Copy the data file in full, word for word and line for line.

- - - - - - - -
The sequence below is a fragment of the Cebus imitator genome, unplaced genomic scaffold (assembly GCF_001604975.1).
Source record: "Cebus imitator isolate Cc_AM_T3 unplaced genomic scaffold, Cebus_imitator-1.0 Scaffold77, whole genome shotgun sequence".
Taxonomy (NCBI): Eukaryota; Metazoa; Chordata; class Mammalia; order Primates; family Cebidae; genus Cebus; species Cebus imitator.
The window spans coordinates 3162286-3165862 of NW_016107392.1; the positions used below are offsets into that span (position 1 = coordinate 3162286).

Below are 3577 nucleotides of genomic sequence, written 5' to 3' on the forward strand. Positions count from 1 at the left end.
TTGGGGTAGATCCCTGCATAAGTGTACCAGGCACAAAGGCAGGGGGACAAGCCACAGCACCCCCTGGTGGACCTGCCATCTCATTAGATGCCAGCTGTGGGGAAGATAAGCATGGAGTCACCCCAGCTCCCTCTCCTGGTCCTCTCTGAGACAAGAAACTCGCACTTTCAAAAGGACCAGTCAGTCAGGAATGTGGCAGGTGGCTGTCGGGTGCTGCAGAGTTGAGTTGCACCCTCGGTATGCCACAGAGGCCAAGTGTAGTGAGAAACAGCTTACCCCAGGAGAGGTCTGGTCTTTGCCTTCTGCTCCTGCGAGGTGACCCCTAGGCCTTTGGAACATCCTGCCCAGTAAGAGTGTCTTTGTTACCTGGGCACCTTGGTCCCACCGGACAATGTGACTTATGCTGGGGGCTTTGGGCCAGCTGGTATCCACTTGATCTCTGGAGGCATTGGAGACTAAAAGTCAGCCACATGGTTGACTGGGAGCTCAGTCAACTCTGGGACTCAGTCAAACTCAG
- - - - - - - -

The sequence below is a fragment of the Cebus imitator genome, unplaced genomic scaffold (assembly GCF_001604975.1).
Source record: "Cebus imitator isolate Cc_AM_T3 unplaced genomic scaffold, Cebus_imitator-1.0 Scaffold77, whole genome shotgun sequence".
Taxonomy (NCBI): Eukaryota; Metazoa; Chordata; class Mammalia; order Primates; family Cebidae; genus Cebus; species Cebus imitator.
The window spans coordinates 3162286-3165862 of NW_016107392.1; the positions used below are offsets into that span (position 1 = coordinate 3162286).

Below are 3577 nucleotides of genomic sequence, written 5' to 3' on the forward strand. Positions count from 1 at the left end.
TTGGGGTAGATCCCTGCATAAGTGTACCAGGCACAAAGGCAGGGGGACAAGCCACAGCACCCCCTGGTGGACCTGCCATCTCATTAGATGCCAGCTGTGGGGAAGATAAGCATGGAGTCACCCCAGCTCCCTCTCCTGGTCCTCTCTGAGACAAGAAACTCGCACTTTCAAAAGGACCAGTCAGTCAGGAATGTGGCAGGTGGCTGTCGGGTGCTGCAGAGTTGAGTTGCACCCTCGGTATGCCACAGAGGCCAAGTGTAGTGAGAAACAGCTTACCCCAGGAGAGGTCTGGTCTTTGCCTTCTGCTCCTGCGAGGTGACCCCTAGGCCTTTGGAACATCCTGCCCAGTAAGAGTGTCTTTGTTACCTGGGCACCTTGGTCCCACCGGACAATGTGACTTATGCTGGGGGCTTTGGGCCAGCTGGTATCCACTTGATCTCTGGAGGCATTGGAGACTAAAAGTCAGCCACATGGTTGACTGGGAGCTCAGTCAACTCTGGGACTCAGTCAAACTCAG